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K-12 Activities with Microsoft Word on BenQ Education Displays

  • BenQ
  • 2021-11-17

There’s more to Microsoft Word than just word processing. You can use it to facilitate active learning activities that get your students engaged in the ongoing discussion. Below are a few simple activities that you can easily try out for your classes.

Guided reading with annotation

Guided reading with annotation

Reading is a fundamental skill that students should be able to acquire at an early age as it affects how they pick up and process information. Having guided reading activities in class allows you to assess your students’ aptitude and identify areas that can be further improved. You can use this activity to correct mispronunciations, check their comprehension, and explain underlying ideas in the text.

Prior to class, you can prepare reading materials on Microsoft Word. Open the document on the RP series and then ask your students to read aloud. During the activity, you can activate the Duo Windows mode to split the screen and use the EZWrite cloud whiteboard for discussions. You can highlight key passages on Word and then write notes on the whiteboard as you and your students analyze the text.

Sentence pattern exercises

Sentence pattern exercises

Another activity that is great for early language learners is sentence pattern exercises. Each language follows specific patterns that help speakers and writers construct basic sentences. Normally, you can facilitate this by writing the pattern on a board and having students come over and write their own sentences one by one. But if your school uses cloud-based applications like Microsoft Word on Office 365, you can ask the whole class to simultaneously participate.

Equipped with personal or shared tablets and laptops, students can access a common Word document and fill out a table with their own sentences. Viewed on a large-format interactive display, you can annotate on the screen to make suggestions, correct mistakes, and highlight good examples.

Word substitution

Word substitution

One of the most commonly used features of Microsoft Word is Synonyms. It’s a helpful tool that gives writers alternative options when the right words are hard to come by. Because it’s convenient, many students unfortunately fail to consider the fact that not every synonym can be used the same way. Creating an exercise based on this feature is a good way to not only enrich your students’ vocabulary, but also teach them how to become better writers.

You can load your students’ papers on the display and note sentences that can be improved through word substitution. Use Synonyms to preview alternatives, and then ask your students to rewrite the original sentence using the new word.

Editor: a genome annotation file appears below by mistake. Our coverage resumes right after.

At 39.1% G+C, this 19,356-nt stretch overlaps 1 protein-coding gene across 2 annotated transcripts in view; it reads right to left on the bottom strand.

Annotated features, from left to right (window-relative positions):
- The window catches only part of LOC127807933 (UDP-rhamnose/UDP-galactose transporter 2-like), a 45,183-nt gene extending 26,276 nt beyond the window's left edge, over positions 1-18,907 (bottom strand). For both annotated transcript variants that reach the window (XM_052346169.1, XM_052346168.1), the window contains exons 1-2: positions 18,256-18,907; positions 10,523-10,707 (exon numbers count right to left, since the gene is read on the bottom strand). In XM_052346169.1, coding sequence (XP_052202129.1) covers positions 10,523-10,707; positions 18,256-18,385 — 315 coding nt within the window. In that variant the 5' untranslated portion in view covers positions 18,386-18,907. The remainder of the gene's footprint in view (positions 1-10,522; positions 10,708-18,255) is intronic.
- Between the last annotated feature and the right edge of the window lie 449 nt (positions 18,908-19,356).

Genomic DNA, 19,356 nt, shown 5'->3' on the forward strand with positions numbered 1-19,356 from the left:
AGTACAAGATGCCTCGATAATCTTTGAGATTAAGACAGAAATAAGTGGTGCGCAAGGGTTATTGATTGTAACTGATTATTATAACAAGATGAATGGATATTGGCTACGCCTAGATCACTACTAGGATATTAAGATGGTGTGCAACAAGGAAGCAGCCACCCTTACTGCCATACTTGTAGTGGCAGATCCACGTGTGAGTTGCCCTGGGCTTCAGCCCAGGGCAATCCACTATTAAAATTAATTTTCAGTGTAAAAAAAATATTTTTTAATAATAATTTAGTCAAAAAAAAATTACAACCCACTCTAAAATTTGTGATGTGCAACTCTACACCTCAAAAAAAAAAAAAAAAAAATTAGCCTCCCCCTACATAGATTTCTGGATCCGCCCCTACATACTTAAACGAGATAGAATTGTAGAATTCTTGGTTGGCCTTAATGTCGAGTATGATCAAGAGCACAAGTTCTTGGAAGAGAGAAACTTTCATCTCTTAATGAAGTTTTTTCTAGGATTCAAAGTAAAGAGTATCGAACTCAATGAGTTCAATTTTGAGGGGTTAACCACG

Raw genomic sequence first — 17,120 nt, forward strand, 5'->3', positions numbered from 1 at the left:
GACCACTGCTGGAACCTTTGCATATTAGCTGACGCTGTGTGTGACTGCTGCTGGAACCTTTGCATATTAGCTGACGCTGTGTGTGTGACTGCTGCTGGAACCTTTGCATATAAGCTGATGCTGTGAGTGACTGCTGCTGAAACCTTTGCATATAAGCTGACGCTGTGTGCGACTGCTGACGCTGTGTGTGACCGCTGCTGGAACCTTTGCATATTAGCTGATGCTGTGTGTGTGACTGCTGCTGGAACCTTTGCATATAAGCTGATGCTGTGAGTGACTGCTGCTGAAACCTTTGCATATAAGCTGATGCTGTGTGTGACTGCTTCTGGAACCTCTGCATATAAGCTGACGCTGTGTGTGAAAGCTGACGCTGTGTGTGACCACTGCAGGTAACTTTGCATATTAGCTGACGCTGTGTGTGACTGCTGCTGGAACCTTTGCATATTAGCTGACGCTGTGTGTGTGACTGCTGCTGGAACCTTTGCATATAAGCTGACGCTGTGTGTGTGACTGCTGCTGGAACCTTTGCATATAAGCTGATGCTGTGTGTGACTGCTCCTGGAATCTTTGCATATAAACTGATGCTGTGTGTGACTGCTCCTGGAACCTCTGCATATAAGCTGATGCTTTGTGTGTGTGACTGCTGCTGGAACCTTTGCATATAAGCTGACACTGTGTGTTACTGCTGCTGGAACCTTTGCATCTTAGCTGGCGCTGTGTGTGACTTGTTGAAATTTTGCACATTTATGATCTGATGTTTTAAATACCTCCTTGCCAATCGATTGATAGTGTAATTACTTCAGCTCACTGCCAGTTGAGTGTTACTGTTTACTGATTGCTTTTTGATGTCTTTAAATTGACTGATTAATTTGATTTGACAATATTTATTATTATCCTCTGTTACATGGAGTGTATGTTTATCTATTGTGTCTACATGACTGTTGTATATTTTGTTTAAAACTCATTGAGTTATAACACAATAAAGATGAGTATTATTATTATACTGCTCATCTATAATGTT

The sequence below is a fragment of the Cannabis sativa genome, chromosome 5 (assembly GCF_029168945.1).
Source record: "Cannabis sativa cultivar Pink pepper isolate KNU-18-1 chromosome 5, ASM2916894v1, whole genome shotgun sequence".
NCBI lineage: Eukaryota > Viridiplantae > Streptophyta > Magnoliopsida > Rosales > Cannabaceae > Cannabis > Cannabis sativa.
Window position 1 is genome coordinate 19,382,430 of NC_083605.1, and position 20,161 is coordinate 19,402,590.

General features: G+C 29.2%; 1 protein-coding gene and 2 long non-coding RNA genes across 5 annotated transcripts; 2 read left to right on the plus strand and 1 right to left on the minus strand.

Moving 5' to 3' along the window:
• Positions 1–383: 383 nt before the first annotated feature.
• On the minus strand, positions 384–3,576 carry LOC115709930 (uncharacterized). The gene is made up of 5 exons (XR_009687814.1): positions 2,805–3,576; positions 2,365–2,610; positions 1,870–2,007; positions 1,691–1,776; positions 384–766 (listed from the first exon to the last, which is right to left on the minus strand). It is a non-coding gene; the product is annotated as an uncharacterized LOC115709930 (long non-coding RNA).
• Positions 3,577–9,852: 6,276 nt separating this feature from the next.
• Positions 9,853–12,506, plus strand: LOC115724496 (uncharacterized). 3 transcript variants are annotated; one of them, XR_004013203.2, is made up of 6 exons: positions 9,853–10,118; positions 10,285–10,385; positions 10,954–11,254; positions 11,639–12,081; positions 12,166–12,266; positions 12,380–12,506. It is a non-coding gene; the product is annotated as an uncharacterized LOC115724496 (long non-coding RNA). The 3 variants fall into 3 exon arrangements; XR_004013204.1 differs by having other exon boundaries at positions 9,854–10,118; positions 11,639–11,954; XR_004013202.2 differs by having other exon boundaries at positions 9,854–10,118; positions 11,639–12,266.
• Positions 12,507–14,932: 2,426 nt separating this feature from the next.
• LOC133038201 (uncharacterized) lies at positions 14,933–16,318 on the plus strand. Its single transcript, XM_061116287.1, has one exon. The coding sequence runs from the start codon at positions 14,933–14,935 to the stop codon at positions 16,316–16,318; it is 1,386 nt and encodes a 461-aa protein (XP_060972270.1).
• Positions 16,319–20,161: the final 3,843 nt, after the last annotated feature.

Story writing relay

Story writing relay

Storytelling is an essential skill that goes beyond literature classes. People who know how to tell great stories are very effective when it comes to sharing their ideas to groups of people, especially in the workplace. This skill can be trained early on through story writing relays.

For younger learners, you can prepare a cloud-hosted Word document that supplies the beginning and the ending of a story. You can then ask students who are typing from their own tablets or laptops to continue the sequence of events until the story is complete. During the writing process, you can coach students who may be struggling with grammar or coming up with ideas. And once the story is done, you can use Word’s comments feature to add suggestions to sentences which you think could be further improved. This type of activity helps students exercise their creativity, show off their vocabulary, and practice their typing skills.

Peer critiques

Peer critiques

When students send in their essays or papers, you can collect all their output in an online repository and then open each Word document for live peer critique in class. Your students can use the comments feature on Word to leave their suggestions in the text. This is a good way to develop your students’ sensitivity to grammar, sharpen their analytical skills, and also build up their capacity to take criticism.

Students who know how to critique text will develop a critical eye that they can also apply to their own work. This would hopefully lead to more carefully thought out pieces from them in the future. The activity also aims to strengthen their interpersonal skills as it gives them a controlled safe space where they can learn how to give and receive feedback without being too brash or emotional.


For more classroom tips and tricks, check out the Teacher’s Toolkit.